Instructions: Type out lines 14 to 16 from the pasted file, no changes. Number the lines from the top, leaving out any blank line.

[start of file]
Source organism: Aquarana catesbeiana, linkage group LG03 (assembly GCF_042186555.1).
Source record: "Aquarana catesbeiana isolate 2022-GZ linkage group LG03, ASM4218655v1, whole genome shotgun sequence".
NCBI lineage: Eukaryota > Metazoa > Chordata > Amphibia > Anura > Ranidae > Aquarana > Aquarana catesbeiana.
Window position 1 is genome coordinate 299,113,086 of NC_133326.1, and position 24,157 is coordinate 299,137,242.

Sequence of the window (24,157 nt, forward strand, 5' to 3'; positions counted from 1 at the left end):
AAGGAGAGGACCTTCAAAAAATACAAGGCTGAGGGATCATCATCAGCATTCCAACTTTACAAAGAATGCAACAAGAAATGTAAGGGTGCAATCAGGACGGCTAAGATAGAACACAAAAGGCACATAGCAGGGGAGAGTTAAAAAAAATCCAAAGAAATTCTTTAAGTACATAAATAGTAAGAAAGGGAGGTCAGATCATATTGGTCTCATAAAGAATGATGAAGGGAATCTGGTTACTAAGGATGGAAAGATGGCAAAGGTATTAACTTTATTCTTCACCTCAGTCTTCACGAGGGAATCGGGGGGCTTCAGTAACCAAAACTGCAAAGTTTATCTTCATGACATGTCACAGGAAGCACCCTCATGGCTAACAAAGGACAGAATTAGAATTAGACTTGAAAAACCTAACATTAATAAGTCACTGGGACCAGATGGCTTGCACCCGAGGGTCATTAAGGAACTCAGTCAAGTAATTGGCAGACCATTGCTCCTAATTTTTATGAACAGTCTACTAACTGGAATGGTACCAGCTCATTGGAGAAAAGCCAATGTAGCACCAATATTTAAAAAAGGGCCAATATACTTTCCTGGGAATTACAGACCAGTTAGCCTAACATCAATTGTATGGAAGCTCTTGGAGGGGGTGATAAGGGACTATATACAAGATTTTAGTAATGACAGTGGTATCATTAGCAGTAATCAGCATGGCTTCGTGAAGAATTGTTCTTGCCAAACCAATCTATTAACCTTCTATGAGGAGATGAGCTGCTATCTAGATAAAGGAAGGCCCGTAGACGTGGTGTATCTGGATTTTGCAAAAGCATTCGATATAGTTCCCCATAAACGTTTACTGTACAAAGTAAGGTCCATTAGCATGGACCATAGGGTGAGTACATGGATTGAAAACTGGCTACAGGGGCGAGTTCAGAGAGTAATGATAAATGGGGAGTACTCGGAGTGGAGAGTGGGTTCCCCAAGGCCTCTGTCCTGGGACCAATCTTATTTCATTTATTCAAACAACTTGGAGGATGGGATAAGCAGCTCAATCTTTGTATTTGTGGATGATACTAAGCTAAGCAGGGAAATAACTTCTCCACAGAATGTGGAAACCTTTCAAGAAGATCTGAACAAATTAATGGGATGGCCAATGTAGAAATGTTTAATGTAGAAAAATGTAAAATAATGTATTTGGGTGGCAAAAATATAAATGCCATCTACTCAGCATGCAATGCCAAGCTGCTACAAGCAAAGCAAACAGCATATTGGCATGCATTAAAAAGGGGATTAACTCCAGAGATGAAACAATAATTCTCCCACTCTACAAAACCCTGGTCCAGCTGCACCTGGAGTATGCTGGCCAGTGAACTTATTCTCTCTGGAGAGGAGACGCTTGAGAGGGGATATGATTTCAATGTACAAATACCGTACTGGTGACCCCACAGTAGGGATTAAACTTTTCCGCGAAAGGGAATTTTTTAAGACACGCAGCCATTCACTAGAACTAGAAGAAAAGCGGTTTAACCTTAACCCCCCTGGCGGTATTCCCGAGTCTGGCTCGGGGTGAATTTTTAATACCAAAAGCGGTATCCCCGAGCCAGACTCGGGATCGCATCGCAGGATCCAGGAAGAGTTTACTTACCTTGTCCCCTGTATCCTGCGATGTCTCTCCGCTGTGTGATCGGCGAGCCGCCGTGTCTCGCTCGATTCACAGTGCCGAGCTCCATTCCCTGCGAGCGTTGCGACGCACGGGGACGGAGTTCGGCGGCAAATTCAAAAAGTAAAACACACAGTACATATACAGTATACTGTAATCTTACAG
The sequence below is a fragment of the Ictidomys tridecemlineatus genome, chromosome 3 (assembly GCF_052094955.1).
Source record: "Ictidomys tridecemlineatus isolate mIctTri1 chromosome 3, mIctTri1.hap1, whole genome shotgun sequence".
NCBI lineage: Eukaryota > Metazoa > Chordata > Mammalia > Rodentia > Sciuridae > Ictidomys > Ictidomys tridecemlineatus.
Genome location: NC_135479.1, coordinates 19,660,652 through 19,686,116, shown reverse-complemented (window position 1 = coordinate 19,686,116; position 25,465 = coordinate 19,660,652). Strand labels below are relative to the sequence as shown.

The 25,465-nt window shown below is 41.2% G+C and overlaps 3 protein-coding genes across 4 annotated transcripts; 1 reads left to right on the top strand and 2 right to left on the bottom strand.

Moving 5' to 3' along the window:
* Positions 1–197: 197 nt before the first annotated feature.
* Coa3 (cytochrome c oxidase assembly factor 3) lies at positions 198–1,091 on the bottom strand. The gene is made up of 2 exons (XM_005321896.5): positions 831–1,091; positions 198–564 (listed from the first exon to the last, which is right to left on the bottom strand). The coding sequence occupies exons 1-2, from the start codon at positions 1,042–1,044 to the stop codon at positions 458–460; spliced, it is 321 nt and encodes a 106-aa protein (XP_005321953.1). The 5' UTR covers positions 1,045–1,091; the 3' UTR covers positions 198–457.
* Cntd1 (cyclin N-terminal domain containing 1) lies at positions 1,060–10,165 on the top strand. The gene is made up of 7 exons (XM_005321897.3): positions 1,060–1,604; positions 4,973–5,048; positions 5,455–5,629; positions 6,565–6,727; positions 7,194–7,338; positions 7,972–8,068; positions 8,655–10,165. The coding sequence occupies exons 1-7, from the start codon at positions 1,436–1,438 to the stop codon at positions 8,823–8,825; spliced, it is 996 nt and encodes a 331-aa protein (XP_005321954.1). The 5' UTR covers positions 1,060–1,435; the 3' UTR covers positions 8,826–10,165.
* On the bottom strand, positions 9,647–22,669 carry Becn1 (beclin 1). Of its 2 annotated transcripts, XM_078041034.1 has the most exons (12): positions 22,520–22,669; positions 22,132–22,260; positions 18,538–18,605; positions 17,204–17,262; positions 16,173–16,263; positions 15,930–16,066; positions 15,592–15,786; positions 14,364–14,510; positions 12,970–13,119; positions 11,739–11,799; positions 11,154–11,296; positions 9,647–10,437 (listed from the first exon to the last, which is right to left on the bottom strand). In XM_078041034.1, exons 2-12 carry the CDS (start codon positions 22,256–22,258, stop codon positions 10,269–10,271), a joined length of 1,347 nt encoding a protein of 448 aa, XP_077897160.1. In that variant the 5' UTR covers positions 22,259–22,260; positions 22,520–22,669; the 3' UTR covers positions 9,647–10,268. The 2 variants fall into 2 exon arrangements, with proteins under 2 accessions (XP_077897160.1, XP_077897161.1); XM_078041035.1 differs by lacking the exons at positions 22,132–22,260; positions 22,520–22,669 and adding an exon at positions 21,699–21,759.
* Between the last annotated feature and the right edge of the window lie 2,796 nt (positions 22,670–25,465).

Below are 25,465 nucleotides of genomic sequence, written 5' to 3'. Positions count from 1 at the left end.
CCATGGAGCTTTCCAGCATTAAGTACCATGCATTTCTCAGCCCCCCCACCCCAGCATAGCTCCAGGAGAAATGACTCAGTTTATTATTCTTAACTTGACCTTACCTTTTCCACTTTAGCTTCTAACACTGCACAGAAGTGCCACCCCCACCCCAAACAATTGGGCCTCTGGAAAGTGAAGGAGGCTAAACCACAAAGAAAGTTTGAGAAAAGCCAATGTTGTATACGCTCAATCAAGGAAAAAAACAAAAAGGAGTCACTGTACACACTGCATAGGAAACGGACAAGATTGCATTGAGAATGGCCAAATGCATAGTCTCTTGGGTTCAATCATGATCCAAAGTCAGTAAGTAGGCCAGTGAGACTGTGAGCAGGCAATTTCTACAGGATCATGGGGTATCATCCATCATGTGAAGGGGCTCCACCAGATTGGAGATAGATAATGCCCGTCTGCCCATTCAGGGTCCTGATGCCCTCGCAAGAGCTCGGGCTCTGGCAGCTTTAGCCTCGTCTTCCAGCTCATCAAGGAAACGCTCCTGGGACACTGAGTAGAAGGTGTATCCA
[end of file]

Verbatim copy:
* Coa3 (cytochrome c oxidase assembly factor 3) lies at positions 198–1,091 on the bottom strand. The gene is made up of 2 exons (XM_005321896.5): positions 831–1,091; positions 198–564 (listed from the first exon to the last, which is right to left on the bottom strand). The coding sequence occupies exons 1-2, from the start codon at positions 1,042–1,044 to the stop codon at positions 458–460; spliced, it is 321 nt and encodes a 106-aa protein (XP_005321953.1). The 5' UTR covers positions 1,045–1,091; the 3' UTR covers positions 198–457.
* Cntd1 (cyclin N-terminal domain containing 1) lies at positions 1,060–10,165 on the top strand. The gene is made up of 7 exons (XM_005321897.3): positions 1,060–1,604; positions 4,973–5,048; positions 5,455–5,629; positions 6,565–6,727; positions 7,194–7,338; positions 7,972–8,068; positions 8,655–10,165. The coding sequence occupies exons 1-7, from the start codon at positions 1,436–1,438 to the stop codon at positions 8,823–8,825; spliced, it is 996 nt and encodes a 331-aa protein (XP_005321954.1). The 5' UTR covers positions 1,060–1,435; the 3' UTR covers positions 8,826–10,165.
* On the bottom strand, positions 9,647–22,669 carry Becn1 (beclin 1). Of its 2 annotated transcripts, XM_078041034.1 has the most exons (12): positions 22,520–22,669; positions 22,132–22,260; positions 18,538–18,605; positions 17,204–17,262; positions 16,173–16,263; positions 15,930–16,066; positions 15,592–15,786; positions 14,364–14,510; positions 12,970–13,119; positions 11,739–11,799; positions 11,154–11,296; positions 9,647–10,437 (listed from the first exon to the last, which is right to left on the bottom strand). In XM_078041034.1, exons 2-12 carry the CDS (start codon positions 22,256–22,258, stop codon positions 10,269–10,271), a joined length of 1,347 nt encoding a protein of 448 aa, XP_077897160.1. In that variant the 5' UTR covers positions 22,259–22,260; positions 22,520–22,669; the 3' UTR covers positions 9,647–10,268. The 2 variants fall into 2 exon arrangements, with proteins under 2 accessions (XP_077897160.1, XP_077897161.1); XM_078041035.1 differs by lacking the exons at positions 22,132–22,260; positions 22,520–22,669 and adding an exon at positions 21,699–21,759.